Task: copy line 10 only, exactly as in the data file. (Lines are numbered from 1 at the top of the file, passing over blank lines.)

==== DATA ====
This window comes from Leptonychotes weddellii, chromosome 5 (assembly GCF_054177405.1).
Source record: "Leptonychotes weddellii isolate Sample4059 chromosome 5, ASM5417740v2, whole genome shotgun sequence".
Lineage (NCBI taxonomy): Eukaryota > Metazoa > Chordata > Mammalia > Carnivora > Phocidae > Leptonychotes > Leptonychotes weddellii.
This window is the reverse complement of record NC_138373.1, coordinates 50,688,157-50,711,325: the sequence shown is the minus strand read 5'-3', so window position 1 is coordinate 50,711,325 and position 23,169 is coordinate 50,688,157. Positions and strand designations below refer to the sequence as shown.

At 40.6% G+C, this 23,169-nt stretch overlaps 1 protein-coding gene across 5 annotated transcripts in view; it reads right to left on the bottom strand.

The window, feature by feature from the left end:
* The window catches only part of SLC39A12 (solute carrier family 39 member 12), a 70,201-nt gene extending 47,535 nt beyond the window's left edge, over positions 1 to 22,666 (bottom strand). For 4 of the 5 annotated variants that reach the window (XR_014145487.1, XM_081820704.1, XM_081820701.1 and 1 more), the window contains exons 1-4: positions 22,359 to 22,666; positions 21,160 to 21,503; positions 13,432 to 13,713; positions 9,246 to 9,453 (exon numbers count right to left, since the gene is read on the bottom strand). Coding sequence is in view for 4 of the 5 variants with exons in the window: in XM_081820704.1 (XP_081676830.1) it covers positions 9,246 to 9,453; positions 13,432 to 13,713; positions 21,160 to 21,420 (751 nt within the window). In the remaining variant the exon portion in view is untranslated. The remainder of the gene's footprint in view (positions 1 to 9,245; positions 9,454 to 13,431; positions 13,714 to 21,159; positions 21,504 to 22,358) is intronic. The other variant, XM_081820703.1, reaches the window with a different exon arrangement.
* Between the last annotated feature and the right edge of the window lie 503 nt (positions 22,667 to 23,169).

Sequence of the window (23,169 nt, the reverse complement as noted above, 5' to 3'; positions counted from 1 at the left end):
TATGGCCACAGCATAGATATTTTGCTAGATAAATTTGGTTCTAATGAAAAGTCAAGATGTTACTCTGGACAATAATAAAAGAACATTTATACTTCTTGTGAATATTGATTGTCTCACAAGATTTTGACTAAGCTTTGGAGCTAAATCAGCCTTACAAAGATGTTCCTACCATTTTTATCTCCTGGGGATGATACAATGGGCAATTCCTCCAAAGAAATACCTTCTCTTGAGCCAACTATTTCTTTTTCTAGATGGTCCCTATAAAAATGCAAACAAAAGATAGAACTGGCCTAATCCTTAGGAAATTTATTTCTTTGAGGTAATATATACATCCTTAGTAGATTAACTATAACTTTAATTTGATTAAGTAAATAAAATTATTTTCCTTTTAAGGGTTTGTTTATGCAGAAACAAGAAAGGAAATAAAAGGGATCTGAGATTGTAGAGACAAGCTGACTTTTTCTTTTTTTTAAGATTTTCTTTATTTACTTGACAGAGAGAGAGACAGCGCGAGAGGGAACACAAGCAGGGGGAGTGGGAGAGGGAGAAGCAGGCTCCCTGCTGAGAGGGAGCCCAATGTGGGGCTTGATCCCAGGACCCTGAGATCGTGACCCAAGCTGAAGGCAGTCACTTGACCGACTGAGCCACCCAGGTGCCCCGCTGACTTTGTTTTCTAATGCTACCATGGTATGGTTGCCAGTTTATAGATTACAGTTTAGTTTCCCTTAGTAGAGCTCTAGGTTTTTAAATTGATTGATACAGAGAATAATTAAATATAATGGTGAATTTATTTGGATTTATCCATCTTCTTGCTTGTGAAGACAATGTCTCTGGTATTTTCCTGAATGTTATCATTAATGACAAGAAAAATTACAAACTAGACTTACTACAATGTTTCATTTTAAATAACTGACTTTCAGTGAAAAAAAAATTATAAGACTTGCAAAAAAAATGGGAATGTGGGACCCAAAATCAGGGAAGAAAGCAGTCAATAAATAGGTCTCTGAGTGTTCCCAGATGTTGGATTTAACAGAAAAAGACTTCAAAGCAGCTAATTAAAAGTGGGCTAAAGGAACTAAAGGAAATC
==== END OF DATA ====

TATGGCCACAGCATAGATATTTTGCTAGATAAATTTGGTTCTAATGAAAAGTCAAGATGTTACTCTGGACAATAATAAAAGAACATTTATACTTCTTGTGAATATTGATTGTCTCACAAGATTTTGACTAAGCTTTGGAGCTAAATCAGCCTTACAAAGATGTTCCTACCATTTTTATCTCCTGGGGATGATACAATGGGCAATTCCTCCAAAGAAATACCTTCTCTTGAGCCAACTATTTCTTTTTCTAGATGGTCCCTATAAAAATGCAAACAAAAGATAGAACTGGCCTAATCCTTAGGAAATTTATTTCTTTGAGGTAATATATACATCCTTAGTAGATTAACTATAACTTTAATTTGATTAAGTAAATAAAATTATTTTCCTTTTAAGGGTTTGTTTATGCAGAAACAAGAAAGGAAATAAAAGGGATCTGAGATTGTAGAGACAAGCTGACTTTTTCTTTTTTTTAAGATTTTCTTTATTTACTTGACAGAGAGAGAGACAGCGCGAGAGGGAACACAAGCAGGGGGAGTGGGAGAGGGAGAAGCAGGCTCCCTGCTGAGAGGGAGCCCAATGTGGGGCTTGATCCCAGGACCCTGAGATCGTGACCCAAGCTGAAGGCAGTCACTTGACCGACTGAGCCACCCAGGTGCCCCGCTGACTTTGTTTTCTAATGCTACCATGGTATGGTTGCCAGTTTATAGATTACAGTTTAGTTTCCCTTAGTAGAGCTCTAGGTTTTTAAATTGATTGATACAGAGAATAATTAAATATAATGGTGAATTTATTTGGATTTATCCATCTTCTTGCTTGTGAAGACAATGTCTCTGGTATTTTCCTGAATGTTATCATTAATGACAAGAAAAATTACAAACTAGACTTACTACAATGTTTCATTTTAAATAACTGACTTTCAGTGAAAAAAAAATTATAAGACTTGCAAAAAAAATGGGAATGTGGGACCCAAAATCAGGGAAGAAAGCAGTCAATAAATAGGTCTCTGAGTGTTCCCAGATGTTGGATTTAACAGAAAAAGACTTCAAAGCAGCTAATTAAAAGTGGGCTAAAGGAACTAAAGGAAATC